Bisphenol A (BPA) is one of numerous endocrine disrupting chemicals (EDCs) or the so-called endocrine disruptors (EDs). The United States Environmental Protection Agency defines ED as an “exogenous agent that interferes with the production, release, transport, metabolism, binding, action, or elimination of natural hormones in the body responsible for the maintenance of homeostasis and the regulation of developmental processes” (Kavlock et al., 1996). Similarly to some steroid hormones, the structure of BPA contains aromatic rings; hence, it can interact with a variety of receptors for hormones and in consequence lead to hormonal disruption and increase the risk of various adverse health effects (Di Donato et al., 2017; Sifakis et al., 2017).

Widespread use of BPA-containing products, together with its ability to migrate from these materials, may explain the detectable levels of BPA in laboratory specimens that include serum, urine, amniotic fluid, milk, placenta, and neonatal blood (Vandenberg et al., 2010; Mendonca et al., 2014; Lee et al., 2018). Since humans are permanently exposed, there is an indisputable need for reducing the exposure to BPA (Gore et al., 2015). In addition, special attention should be given to pregnant women, as elevated concentrations of EDs in the amniotic fluid may disrupt the endocrine balance crucial for proper development of the gonads and can increase the risk of congenital anomalies of the urogenital tract (Braun, 2017; Pergialiotis et al., 2018). Permanent exposure may also alter epigenetic mechanisms, resulting in a higher risk of alterations in the offsprings even in the third generation (Mileva et al., 2014, Rutkowska et al., 2016; Ideta-Otsuka et al., 2017).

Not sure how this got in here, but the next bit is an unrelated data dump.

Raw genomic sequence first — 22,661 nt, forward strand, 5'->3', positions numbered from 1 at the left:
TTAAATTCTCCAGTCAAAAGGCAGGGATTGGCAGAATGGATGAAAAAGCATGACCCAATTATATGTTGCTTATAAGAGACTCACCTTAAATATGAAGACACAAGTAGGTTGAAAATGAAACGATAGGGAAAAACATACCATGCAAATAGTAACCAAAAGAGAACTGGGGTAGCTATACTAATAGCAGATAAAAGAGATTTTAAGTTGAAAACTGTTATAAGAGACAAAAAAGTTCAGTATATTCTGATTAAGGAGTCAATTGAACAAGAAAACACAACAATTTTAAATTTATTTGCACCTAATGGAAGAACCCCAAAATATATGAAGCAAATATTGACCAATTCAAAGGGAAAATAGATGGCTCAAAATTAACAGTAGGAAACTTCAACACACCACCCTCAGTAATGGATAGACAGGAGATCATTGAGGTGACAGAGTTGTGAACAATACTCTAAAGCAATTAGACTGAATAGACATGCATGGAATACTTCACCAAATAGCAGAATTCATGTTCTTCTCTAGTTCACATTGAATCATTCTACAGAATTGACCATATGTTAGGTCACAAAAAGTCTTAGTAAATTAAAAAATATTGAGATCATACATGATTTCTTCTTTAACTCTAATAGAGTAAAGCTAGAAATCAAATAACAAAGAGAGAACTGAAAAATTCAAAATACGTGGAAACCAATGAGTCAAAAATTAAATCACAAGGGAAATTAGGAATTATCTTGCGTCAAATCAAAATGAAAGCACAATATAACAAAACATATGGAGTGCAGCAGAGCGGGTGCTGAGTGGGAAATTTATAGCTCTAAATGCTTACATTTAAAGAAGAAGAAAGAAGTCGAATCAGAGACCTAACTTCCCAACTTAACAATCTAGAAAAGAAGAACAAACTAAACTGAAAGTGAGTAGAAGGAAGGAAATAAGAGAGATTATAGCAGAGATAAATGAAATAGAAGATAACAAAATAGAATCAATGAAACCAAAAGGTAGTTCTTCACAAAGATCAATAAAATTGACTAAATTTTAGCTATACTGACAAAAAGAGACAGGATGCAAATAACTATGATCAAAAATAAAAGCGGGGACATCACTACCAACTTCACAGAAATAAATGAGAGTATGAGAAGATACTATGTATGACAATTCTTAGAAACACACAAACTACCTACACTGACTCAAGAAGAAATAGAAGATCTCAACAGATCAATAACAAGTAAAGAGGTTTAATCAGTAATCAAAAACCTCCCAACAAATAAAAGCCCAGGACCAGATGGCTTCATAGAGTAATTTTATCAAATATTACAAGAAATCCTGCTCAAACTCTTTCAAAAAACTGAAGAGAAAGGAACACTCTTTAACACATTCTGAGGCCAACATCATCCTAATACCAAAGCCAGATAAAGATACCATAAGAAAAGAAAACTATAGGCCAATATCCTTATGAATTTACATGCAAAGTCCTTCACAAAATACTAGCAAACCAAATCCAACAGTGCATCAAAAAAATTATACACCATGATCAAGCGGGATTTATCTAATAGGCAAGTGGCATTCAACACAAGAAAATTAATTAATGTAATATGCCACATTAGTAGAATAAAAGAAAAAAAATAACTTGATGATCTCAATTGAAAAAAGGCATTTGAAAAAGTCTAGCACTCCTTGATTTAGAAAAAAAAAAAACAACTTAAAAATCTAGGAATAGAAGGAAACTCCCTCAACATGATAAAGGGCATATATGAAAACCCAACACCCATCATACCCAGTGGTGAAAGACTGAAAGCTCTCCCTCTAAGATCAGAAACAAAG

Despite the high relevance of biomonitoring and efforts aimed at reducing the exposure, no low-cost and easily applied method for rapid determination of BPA levels in a patient’s body has been yet developed. Currently available methods for quantitative detection of EDs can be divided into three groups. The first consists of highly sensitive chromatographic techniques, such as gas chromatography (GC) or high-performance liquid chromatography (HPLC); often coupled with mass spectrometry, tandem mass spectrometry, or solid-phase microextraction (Sun et al., 2016; Jurek et al., 2017; Jurek et al., 2018; Owczarek et al, 2018; Dreolin et al., 2019).

The second group consists of bioassays used to determine the endocrine disruption potential of chemicals, their damaging effect on DNA (genotoxicity), and generation of oxidative stress. It includes various methods and the most commonly used are CALUX (Chemically Activated LUciferase gene eXpression), E-SCREEN, and YES (Yeast Estrogen Screen) (Park et al., 2008; Valitalo et al., 2016; Aneck-Hahn et al, 2018; Owczarek et al., 2018).
The third group includes enzyme immunoassays used to visualize and quantify antigens, such as ELISA (enzyme-linked immunosorbent assay) (Lee et al., 2017).